Compost Bin Day for New Bedford and Dartmouth residents approaches – New Bedford Guide
“Compost Bin Day is coming up on Saturday, August 19, 2023, from 8:00 to 10:45 a.m. at the Crapo Hill Landfill, 300 Samuel Barnet Blvd., New Bedford. Enter through the New Bedford Business Park.
New Bedford and Dartmouth residents who purchase, or previously purchased, a backyard compost bin can choose from two types of kitchen counter bins to help compost at home. Collect food waste such as banana peels and apple cores in your kitchen counter bin. When full, empty it into your backyard compost bin.
The two options are:
• plastic Sure-Close kitchen counter bin, FREE.
• 1-gallon stainless steel kitchen counter bin, available for purchase for $30.28 each (including tax). Cash, check, or money order only.
Kitchen counter bins are only available on special Compost Bin Days and while supplies last.
The Earth Machine and the New Age Composter are available at the discounted rate of $25 each (including tax). Cash, check, or money order only. Proof of residency required. The cost of each compost bin is being subsidized by the two communities to encourage backyard composting.
“Food waste makes up approximately 20% of the waste that residents generate in their homes. Composting fruit and vegetable scraps saves space in your trash bags and the landfill, while providing nutrient rich material for gardening,” notes Marissa Perez-Dormitzer, Waste Reduction Manager.
Benefits of composting include:
• materials such as fruit and vegetable scraps, coffee grounds, eggshells, leaves, grass, hay, and twigs placed in a compost bin • turn into free compost (that you do not have to buy in a plastic bag).
• returns nutrients to the soil to grow nutritious food, and healthy plants, flowers, and shrubs.
• reduces greenhouse gases such as methane.
• reduces trash and reduces plastic bag use – material that was going in your trash now becomes nutrient-rich soil amendment.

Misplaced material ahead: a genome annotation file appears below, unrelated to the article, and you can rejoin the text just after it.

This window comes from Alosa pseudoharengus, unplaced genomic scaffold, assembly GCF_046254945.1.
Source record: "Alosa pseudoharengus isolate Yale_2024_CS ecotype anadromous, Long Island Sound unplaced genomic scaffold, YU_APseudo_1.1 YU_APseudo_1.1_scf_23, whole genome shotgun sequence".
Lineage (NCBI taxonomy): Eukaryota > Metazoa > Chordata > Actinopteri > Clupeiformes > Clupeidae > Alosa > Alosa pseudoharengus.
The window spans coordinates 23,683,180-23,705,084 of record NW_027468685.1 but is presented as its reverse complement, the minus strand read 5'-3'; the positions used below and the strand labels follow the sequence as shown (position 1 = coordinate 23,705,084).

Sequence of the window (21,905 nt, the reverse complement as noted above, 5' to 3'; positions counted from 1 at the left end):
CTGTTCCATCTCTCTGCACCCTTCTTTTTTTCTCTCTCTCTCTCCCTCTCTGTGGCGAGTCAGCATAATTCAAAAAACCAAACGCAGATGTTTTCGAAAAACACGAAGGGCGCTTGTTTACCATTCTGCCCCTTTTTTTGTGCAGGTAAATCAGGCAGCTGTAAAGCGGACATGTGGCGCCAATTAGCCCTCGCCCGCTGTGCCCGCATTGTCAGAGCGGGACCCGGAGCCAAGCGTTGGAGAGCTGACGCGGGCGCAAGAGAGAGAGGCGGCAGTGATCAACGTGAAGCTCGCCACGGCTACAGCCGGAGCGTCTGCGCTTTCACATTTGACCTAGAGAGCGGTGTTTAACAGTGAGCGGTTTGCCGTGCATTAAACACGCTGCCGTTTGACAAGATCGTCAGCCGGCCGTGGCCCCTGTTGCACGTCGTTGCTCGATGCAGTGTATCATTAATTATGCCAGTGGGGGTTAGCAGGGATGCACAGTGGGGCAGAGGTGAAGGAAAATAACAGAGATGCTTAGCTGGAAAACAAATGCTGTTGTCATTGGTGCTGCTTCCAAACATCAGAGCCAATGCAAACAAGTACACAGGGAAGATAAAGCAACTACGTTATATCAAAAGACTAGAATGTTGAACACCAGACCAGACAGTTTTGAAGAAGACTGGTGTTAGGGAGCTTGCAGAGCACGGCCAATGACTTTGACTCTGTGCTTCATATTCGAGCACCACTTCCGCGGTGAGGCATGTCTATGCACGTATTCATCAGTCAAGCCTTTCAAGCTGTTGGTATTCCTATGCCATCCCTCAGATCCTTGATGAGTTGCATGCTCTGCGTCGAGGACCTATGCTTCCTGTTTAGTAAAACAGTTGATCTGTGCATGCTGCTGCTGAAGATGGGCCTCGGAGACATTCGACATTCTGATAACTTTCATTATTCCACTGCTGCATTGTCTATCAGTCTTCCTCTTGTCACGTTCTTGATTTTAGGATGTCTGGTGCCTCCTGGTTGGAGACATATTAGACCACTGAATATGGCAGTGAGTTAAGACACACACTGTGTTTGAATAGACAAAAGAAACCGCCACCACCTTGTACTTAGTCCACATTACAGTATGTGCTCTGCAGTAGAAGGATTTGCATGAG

Which compost bin is best for you?
The Earth Machine:
• 80-gallon capacity, great for smaller families, gardens, or yards.
• Made of rigid recycled plastic – twist lid to lock, unlock, and allow for ventilation.
• Comes with two halves for the body, a lid, and a perforated base plate. Easy to assemble in a few steps.
• The sliding door at the base allows for compost removal. Or the entire bin can be picked up to harvest the finished compost at the bottom.
• Rodent prevention: keep meat, bones, fats, oil & dairy out of the bin. Comes with a perforated base plate that helps keep rodents out.
• Add water to keep the contents as damp as a wrung-out sponge (leftover cooking water can be used). It is possible to drill holes in the lid and body to allow in rainwater.
The New Age Composter (made in New Bedford):
• Capacity up to 180-gallons, great for larger families, bigger gardens, yards with more leaves.
• Made of flexible recycled plastic so the diameter can be adjusted during setup.
• Cone-shaped base continually aerates contents from below, turning is not necessary.
• Comes with the body, a base, a lid, and clips to hold it together. Easy to assemble in a few steps. Video with instructions for assembly: https://youtu.be/08qDLLv1Hgc
• To access the finished compost, push aside fresh material on top and shovel out compost underneath. Or pick up the entire bin to access the finished compost. Using 2 or 3 bins in rotation makes harvesting compost easy from the oldest bin.
• Rodent prevention: keep meat, bones, fats, oil & dairy out of the bin. The sides and bottom cone may be secured to the ground with stakes to keep rodents out.
• Holes in the lid allow rainwater in. During dry spells, add water to keep contents as damp as a wrung-out sponge.
If you have questions about how to compost, visit http://gnbrrmdistrict.org/about-us/ or contact the Greater New Bedford Regional Refuse Management District by phone at (508) 979-1493 or by email at Marissa@gnbrrmdistrict.org. For additional tips, visit the New Bedford Recycling or the Dartmouth Recycling Facebook page or follow New Bedford Recycling on Instagram and Nextdoor or @NBRecycling on Twitter.”